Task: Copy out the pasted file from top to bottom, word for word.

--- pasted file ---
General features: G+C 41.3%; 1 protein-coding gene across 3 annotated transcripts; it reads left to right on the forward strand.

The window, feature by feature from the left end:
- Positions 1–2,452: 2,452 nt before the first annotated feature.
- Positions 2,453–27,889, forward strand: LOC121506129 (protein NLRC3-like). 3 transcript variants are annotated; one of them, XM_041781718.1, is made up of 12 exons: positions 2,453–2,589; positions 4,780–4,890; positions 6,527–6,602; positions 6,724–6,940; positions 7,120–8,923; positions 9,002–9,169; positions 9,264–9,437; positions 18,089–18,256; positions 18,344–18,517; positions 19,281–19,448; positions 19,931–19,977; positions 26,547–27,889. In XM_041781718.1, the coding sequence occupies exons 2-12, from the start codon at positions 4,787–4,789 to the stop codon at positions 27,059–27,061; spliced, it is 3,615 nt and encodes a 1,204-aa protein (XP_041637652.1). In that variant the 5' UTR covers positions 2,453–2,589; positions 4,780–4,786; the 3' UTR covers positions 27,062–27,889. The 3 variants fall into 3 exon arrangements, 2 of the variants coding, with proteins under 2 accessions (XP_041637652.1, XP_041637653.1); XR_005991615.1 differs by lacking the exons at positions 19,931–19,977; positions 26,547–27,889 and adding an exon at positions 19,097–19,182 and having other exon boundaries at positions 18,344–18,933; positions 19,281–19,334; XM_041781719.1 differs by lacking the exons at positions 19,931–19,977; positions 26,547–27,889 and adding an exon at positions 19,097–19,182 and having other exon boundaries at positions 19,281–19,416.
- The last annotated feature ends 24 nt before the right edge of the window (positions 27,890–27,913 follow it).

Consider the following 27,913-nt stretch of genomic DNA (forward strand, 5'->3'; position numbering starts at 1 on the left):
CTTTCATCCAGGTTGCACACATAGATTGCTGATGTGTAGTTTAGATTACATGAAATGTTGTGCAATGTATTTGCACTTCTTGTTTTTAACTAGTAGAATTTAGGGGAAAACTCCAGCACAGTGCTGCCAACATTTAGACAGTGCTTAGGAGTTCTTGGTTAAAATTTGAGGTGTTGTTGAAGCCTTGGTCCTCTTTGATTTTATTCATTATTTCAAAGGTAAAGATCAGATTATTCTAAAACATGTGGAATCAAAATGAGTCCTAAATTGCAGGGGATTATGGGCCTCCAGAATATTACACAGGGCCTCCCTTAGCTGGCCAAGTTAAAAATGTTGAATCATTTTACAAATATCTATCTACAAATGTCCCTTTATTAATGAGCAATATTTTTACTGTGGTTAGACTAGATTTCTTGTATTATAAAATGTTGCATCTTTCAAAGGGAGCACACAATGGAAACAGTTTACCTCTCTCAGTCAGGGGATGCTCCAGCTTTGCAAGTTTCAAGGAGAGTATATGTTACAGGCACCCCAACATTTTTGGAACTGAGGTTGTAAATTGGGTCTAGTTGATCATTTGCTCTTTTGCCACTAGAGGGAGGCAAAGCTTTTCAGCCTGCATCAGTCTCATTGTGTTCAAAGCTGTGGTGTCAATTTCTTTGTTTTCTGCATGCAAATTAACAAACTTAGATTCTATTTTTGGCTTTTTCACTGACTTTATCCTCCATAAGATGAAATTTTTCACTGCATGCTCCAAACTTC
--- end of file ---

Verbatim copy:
General features: G+C 41.3%; 1 protein-coding gene across 3 annotated transcripts; it reads left to right on the forward strand.

The window, feature by feature from the left end:
- Positions 1–2,452: 2,452 nt before the first annotated feature.
- Positions 2,453–27,889, forward strand: LOC121506129 (protein NLRC3-like). 3 transcript variants are annotated; one of them, XM_041781718.1, is made up of 12 exons: positions 2,453–2,589; positions 4,780–4,890; positions 6,527–6,602; positions 6,724–6,940; positions 7,120–8,923; positions 9,002–9,169; positions 9,264–9,437; positions 18,089–18,256; positions 18,344–18,517; positions 19,281–19,448; positions 19,931–19,977; positions 26,547–27,889. In XM_041781718.1, the coding sequence occupies exons 2-12, from the start codon at positions 4,787–4,789 to the stop codon at positions 27,059–27,061; spliced, it is 3,615 nt and encodes a 1,204-aa protein (XP_041637652.1). In that variant the 5' UTR covers positions 2,453–2,589; positions 4,780–4,786; the 3' UTR covers positions 27,062–27,889. The 3 variants fall into 3 exon arrangements, 2 of the variants coding, with proteins under 2 accessions (XP_041637652.1, XP_041637653.1); XR_005991615.1 differs by lacking the exons at positions 19,931–19,977; positions 26,547–27,889 and adding an exon at positions 19,097–19,182 and having other exon boundaries at positions 18,344–18,933; positions 19,281–19,334; XM_041781719.1 differs by lacking the exons at positions 19,931–19,977; positions 26,547–27,889 and adding an exon at positions 19,097–19,182 and having other exon boundaries at positions 19,281–19,416.
- The last annotated feature ends 24 nt before the right edge of the window (positions 27,890–27,913 follow it).

Consider the following 27,913-nt stretch of genomic DNA (forward strand, 5'->3'; position numbering starts at 1 on the left):
CTTTCATCCAGGTTGCACACATAGATTGCTGATGTGTAGTTTAGATTACATGAAATGTTGTGCAATGTATTTGCACTTCTTGTTTTTAACTAGTAGAATTTAGGGGAAAACTCCAGCACAGTGCTGCCAACATTTAGACAGTGCTTAGGAGTTCTTGGTTAAAATTTGAGGTGTTGTTGAAGCCTTGGTCCTCTTTGATTTTATTCATTATTTCAAAGGTAAAGATCAGATTATTCTAAAACATGTGGAATCAAAATGAGTCCTAAATTGCAGGGGATTATGGGCCTCCAGAATATTACACAGGGCCTCCCTTAGCTGGCCAAGTTAAAAATGTTGAATCATTTTACAAATATCTATCTACAAATGTCCCTTTATTAATGAGCAATATTTTTACTGTGGTTAGACTAGATTTCTTGTATTATAAAATGTTGCATCTTTCAAAGGGAGCACACAATGGAAACAGTTTACCTCTCTCAGTCAGGGGATGCTCCAGCTTTGCAAGTTTCAAGGAGAGTATATGTTACAGGCACCCCAACATTTTTGGAACTGAGGTTGTAAATTGGGTCTAGTTGATCATTTGCTCTTTTGCCACTAGAGGGAGGCAAAGCTTTTCAGCCTGCATCAGTCTCATTGTGTTCAAAGCTGTGGTGTCAATTTCTTTGTTTTCTGCATGCAAATTAACAAACTTAGATTCTATTTTTGGCTTTTTCACTGACTTTATCCTCCATAAGATGAAATTTTTCACTGCATGCTCCAAACTTC